Our patient was born to related Portuguese parents. Two other Portuguese cases had been previously described in two siblings in 1995. The parents of these patients were not consanguineous and were native of the same village. They had abnormally sparse hair and at the age of 25 years had still never cut their hair. Ophthalmologic examination revealed reduced visual acuity and macular pigmentary degenerative changes in both of them. No molecular analysis was done [6].

Earlier identification of hypotrichosis with juvenile macular dystrophy patients allows for educational measures to be taken, appropriate counselling and visual rehabilitation to be provided. Fundus examination should be considered as mandatory in the assessment of congenital hypotrichosis.

Consent

The examination of the patient was conducted according to the Declaration of Helsinki principles.

The authors certify that they have obtained all appropriate patient consent forms. In the form the patient(s) has/have given his/her/their consent for his/her/their images and other clinical information to be reported in the journal. The patients understand that their names and initials will not be published and due efforts will be made to conceal their identity, but anonymity cannot be guaranteed.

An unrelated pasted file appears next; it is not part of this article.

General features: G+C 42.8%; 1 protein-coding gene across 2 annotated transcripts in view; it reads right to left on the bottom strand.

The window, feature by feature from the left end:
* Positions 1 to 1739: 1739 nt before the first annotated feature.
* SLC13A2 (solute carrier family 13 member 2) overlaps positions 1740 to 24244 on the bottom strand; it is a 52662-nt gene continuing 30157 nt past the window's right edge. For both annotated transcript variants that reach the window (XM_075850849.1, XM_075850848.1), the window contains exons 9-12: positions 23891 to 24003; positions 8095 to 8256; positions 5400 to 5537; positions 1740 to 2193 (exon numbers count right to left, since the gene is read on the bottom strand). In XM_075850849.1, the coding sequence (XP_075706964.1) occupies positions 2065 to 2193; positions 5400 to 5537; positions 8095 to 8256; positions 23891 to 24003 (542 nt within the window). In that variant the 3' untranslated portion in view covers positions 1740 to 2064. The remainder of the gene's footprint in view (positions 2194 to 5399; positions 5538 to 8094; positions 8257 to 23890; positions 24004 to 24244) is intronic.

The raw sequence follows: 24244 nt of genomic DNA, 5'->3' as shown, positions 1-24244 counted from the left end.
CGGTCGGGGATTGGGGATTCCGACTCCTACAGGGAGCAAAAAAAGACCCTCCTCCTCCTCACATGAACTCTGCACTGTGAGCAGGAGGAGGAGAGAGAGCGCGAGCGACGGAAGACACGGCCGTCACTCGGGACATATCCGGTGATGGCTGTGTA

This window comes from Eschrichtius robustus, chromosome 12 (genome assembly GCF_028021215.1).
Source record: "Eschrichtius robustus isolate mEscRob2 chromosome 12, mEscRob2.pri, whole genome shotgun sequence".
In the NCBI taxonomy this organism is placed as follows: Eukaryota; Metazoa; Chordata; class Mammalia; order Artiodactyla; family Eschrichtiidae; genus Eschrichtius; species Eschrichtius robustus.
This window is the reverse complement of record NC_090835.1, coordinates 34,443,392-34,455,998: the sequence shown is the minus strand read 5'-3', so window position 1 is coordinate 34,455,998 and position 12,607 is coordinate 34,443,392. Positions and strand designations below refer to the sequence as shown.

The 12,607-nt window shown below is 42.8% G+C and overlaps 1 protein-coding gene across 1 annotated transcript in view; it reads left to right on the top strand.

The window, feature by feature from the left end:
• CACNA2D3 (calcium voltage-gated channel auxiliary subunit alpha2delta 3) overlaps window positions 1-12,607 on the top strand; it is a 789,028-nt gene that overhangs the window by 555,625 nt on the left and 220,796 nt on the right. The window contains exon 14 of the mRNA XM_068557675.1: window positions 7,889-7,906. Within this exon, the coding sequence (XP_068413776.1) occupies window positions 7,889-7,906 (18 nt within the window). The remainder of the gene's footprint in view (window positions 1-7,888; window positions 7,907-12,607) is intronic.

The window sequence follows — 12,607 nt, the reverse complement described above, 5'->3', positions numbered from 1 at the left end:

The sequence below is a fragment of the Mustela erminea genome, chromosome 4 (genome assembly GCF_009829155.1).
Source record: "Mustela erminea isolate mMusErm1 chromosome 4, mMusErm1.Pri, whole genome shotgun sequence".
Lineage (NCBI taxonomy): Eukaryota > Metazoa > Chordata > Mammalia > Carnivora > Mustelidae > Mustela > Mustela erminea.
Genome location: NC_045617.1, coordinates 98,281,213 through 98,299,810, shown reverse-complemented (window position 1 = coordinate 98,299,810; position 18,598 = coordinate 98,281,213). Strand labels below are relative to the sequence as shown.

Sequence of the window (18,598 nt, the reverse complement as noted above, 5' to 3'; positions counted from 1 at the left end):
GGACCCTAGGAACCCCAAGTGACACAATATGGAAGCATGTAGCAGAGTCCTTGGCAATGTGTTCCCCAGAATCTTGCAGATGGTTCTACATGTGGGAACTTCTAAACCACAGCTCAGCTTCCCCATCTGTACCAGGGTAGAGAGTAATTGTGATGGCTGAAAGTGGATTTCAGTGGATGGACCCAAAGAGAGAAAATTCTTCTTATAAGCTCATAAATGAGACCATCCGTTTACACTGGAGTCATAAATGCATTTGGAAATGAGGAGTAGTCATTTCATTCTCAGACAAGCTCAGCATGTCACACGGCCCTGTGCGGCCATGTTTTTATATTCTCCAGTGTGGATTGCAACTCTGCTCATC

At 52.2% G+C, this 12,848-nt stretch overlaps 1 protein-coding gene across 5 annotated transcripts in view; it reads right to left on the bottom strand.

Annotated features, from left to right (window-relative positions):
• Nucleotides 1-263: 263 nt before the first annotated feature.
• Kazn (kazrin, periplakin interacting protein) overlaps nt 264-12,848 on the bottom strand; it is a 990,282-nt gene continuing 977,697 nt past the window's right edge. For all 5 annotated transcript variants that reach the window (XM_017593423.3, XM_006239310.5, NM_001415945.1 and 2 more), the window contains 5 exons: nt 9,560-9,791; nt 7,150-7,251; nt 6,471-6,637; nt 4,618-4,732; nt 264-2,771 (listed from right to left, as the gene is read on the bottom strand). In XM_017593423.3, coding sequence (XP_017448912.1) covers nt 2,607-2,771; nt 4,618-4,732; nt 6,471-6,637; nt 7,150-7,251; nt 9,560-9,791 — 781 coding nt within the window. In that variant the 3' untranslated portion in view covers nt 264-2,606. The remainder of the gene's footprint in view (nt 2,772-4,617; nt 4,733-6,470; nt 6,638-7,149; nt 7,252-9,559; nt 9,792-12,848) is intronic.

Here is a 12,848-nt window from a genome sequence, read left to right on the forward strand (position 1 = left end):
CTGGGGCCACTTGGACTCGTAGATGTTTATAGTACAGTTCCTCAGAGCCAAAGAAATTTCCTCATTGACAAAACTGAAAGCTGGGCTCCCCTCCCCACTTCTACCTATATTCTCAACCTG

REFERENCES

1. Wagner H. Makulaaffektion vergesellschaftet mit Haarabnormalitat von anugotypus, beide vielleicht angeboren bei zwei Geschwistern. Graefes Arch Klin Exp Ophthalmol. 1935;134:71.

2. Indelman M, Leibu R, Jammal A, Bergman R, Sprecher E. Molecular basis of hypotrichosis with juvenile macular dystrophy in two siblings. Br J Dermatol. 2005;153:635–8.

3. Avitan-Hersh E, Indelman M, Khamaysi Z, Leibu R, Bergman R. A novel nonsense CDH3 mutation in hypotrichosis with juvenile macular dystrophy. Int J Dermatol. 2012;51:325-7.

4. Shimomura Y, Wajid M, Kurban M, Christiano AM. Splice site mutations in the P-cadherin gene underlie hypotrichosis with juvenile macular dystrophy. Dermatology. 2010;220:208–12.

5. Sprecher E, Bergman R, Richard G, Lurie R, Shalev S, Petronius D, et al. Hypotrichosis with juvenile macular dystrophy is caused by a mutation in CDH3, encoding P-cadherin. Nat Genet. 2001;29:134-6.

6. Souied E, Amalric P, Chauvet ML, Chevallier C, Le Hoang P, Munnich A, et al. Unusual association of juvenile macular dystrophy with congenital hypotrichosis:occurrence in two siblings suggesting autosomal recessive inheritance. Ophthalmic Genet. 1995;16:11–5.

Notes

Source of Support: Nil.

Conflict of Interest: None declared.